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4-29-21 GCG Owl Houses Update.

 Last Friday we checked on the houses, and in one of the owl ones there is a nest of European starlings. This is along with a nest in the American Kestrel house.  Although the birds aren't what we were hoping for, we will let them stay for now because we aren't sure if they have laid eggs yet and just out of respect for the birds.  

It all started with a vole, some disappearing carrots and a movie....The GCG Owl Houses


Helping humanity in a natural way

What: The Problem

      What caused us to hang the owl houses was a problem with the root crops, specifically one with the beets and carrots. Voles, a type of rodent, had been eating all of them. This meant there were none to give to the food pantries, and more people would be food insecure. The garden tried to use solar powered buzzers to deter the voles, but it didn’t work. 

Why: Seeking Natural Solutions

We chose this idea because it solved the problem in a natural way. Meaning, it had

no harmful effects on the surrounding environment or the crops. The idea came from the movie                         “The Biggest Little Farm” where everything was solved in a natural way. The owl houses would also be educational to people.

 http://www.biggestlittlefarmmovie.com/      

How: Research (Part 1)

We first spoke with Tim Joyce, Owner of the Wild Birds Unlimited store in Glenview to determine if the idea of attracting owls would even be possible.  He confirmed that Screech Owls are in this area of Glencoe.  And he confirmed that birds along the Green Bay corridor have become used to the noise of the train and activity of people along the bike path so it seemed like it could work! 

Next, we read about the size of house we would need to build.  We needed a simple design that could be easily cleaned out in case a squirrel took up residence.  We settled on the design from the Audubon Society which can be made from cutting one piece of wood, size 1x10x8.  

How to build a owl nest box: https://www.audubon.org/news/how-build-screech-owl-nest-box


            Lastly, we met with Karen and Richard Weiner from A Refuge for Saving the Wildlife.  As they have two Screech Owls in their care, we were able to discuss the project and get their input on when to install the houses and how best to design.  They also recommended covering the houses in bark to give the appearance of a hole in a tree.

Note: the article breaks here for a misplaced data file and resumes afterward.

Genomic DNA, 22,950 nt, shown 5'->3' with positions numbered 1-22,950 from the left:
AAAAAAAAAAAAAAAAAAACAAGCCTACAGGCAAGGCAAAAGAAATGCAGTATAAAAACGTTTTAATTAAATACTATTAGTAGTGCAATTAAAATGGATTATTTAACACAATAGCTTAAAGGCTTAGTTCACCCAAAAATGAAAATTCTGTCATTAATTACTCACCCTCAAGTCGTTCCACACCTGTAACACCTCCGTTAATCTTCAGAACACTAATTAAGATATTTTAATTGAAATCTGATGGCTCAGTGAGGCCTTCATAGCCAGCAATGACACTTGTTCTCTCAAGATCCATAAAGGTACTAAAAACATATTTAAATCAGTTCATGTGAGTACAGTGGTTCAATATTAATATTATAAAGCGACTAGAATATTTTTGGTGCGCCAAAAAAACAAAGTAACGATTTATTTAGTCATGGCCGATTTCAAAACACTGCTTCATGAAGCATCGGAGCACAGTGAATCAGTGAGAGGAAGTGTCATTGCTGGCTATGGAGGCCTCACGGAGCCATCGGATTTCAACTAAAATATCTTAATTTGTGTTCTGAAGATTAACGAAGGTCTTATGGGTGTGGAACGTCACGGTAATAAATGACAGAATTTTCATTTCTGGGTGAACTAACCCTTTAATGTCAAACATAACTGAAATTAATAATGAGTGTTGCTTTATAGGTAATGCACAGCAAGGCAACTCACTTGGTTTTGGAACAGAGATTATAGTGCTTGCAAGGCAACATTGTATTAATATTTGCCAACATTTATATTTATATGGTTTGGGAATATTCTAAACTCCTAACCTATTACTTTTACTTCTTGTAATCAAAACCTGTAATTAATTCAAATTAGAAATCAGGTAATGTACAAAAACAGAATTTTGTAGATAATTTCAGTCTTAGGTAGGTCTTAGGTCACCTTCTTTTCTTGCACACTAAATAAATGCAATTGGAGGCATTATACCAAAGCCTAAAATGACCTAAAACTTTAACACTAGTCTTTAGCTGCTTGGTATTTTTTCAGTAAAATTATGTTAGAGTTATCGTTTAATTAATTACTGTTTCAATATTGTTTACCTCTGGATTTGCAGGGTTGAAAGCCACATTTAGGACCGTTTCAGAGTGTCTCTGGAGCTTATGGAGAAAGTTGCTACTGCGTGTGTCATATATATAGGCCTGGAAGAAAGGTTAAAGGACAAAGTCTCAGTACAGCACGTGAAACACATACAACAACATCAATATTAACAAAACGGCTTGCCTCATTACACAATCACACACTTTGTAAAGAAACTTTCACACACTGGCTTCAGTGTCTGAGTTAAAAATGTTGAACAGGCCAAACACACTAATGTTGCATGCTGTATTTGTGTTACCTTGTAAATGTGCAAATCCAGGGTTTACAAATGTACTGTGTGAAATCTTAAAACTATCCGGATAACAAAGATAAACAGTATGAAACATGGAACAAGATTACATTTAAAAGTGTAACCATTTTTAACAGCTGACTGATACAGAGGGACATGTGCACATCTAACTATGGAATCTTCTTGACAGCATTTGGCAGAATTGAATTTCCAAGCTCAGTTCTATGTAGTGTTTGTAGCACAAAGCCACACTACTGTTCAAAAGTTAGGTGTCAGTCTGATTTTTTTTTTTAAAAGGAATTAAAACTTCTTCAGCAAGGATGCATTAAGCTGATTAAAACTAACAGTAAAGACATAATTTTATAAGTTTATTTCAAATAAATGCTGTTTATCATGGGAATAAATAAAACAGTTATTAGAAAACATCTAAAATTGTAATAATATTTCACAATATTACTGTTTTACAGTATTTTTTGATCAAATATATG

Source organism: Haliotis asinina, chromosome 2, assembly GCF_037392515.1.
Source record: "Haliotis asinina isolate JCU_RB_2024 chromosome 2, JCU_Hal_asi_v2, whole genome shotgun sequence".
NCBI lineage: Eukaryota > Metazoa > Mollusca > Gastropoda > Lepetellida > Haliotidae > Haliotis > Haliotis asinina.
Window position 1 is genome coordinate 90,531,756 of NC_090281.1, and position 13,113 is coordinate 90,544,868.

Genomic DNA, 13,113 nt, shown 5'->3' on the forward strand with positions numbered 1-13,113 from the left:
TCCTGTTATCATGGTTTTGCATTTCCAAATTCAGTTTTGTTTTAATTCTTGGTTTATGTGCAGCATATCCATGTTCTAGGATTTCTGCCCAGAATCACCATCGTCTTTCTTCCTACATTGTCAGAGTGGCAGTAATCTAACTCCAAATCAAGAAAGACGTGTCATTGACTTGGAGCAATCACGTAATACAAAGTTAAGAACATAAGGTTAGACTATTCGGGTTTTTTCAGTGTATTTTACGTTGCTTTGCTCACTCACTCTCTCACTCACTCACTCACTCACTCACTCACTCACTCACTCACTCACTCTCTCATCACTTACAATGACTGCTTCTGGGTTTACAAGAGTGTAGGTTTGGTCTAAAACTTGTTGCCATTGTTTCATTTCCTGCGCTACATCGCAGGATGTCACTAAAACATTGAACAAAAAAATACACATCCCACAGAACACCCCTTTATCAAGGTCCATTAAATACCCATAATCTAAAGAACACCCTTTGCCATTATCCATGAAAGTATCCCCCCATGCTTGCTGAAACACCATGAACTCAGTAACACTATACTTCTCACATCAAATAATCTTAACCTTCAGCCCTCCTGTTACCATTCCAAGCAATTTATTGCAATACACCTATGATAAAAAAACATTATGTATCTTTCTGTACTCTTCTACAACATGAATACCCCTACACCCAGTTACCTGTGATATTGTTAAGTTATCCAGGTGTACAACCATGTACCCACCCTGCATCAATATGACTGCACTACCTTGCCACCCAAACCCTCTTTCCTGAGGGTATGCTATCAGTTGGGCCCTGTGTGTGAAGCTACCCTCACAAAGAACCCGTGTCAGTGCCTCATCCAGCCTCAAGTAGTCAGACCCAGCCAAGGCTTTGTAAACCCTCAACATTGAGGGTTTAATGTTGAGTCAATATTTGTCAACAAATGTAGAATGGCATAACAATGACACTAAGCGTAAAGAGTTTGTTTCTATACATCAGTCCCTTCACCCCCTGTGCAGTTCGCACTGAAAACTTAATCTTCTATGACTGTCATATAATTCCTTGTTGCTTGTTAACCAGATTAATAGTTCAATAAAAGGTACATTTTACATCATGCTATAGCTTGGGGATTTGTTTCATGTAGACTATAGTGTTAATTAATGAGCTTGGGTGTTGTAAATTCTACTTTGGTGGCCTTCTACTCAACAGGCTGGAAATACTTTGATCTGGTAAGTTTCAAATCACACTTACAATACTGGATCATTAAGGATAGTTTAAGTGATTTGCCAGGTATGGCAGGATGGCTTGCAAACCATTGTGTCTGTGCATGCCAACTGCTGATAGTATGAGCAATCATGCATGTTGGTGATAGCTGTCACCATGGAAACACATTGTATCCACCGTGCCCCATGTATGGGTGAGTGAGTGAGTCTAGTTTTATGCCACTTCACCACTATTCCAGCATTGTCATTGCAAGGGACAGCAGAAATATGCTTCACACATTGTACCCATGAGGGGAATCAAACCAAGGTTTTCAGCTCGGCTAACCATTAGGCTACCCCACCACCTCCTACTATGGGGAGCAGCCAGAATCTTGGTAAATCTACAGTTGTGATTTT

How: Building (Part 2) 

          This was perhaps the easiest part. We simply took the designs for the houses and cut the wood, then screwed the pieces together. After that, we took bark and covered the owl houses with it. Jim Goodman, one of the GCG Founders, let us use his workshop.  We built two owls houses and one Kestrel house.  Kestrel’s are also in the area and feed on voles.  They hunt during the day and the owls hunt during the night, so we would be covered 24/7!                            

How: Installation (Part 3) 

Installation was also fairly simple. We did more research and found that they needed to be 65ft or more from each other for no territory conflicts. Then, we decided on two trees that were sturdy and had lots of branches to put the houses on. Nina Schroeder, another GCG  Founder, shared our idea with the village and they gave us permission to put up the houses.  We met the crew from the Glencoe Public Works at the Garden to install. They attached the houses to the trees in the spots we liked. 

How: Monitoring (Part 4)

This part is currently still in progress so it may not be a complete timeline when you read this.  We plan to install field cameras so we could watch anything living inside and hopefully stream it on the GCG’s website. Also, every week we go to the Garden to look and see if anything has made a home in the owl boxes. We believe that there are two squirrels in two of the houses. We do this monitoring because we want to make sure that owls do come, or can come and nest. It is also exciting because we would know to watch closely for baby owls!

Giving Thanks!

Many people and organizations were involved in helping make this idea a reality and we are grateful for your support, expertise and encouragement every step of the way!

What I Learned…

From this experience I learned that the best way to solve a natural problem is a natural solution. I also learned and understood more about owls and how they help the ecosystem. And finally I was also further educated on how to do a big project properly, and doing all the steps correctly to achieve the goal. 




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4-29-21 GCG Owl Houses Update.

 Last Friday we checked on the houses, and in one of the owl ones there is a nest of European starlings. This is along with a nest in the American Kestrel house.  Although the birds aren't what we were hoping for, we will let them stay for now because we aren't sure if they have laid eggs yet and just out of respect for the birds.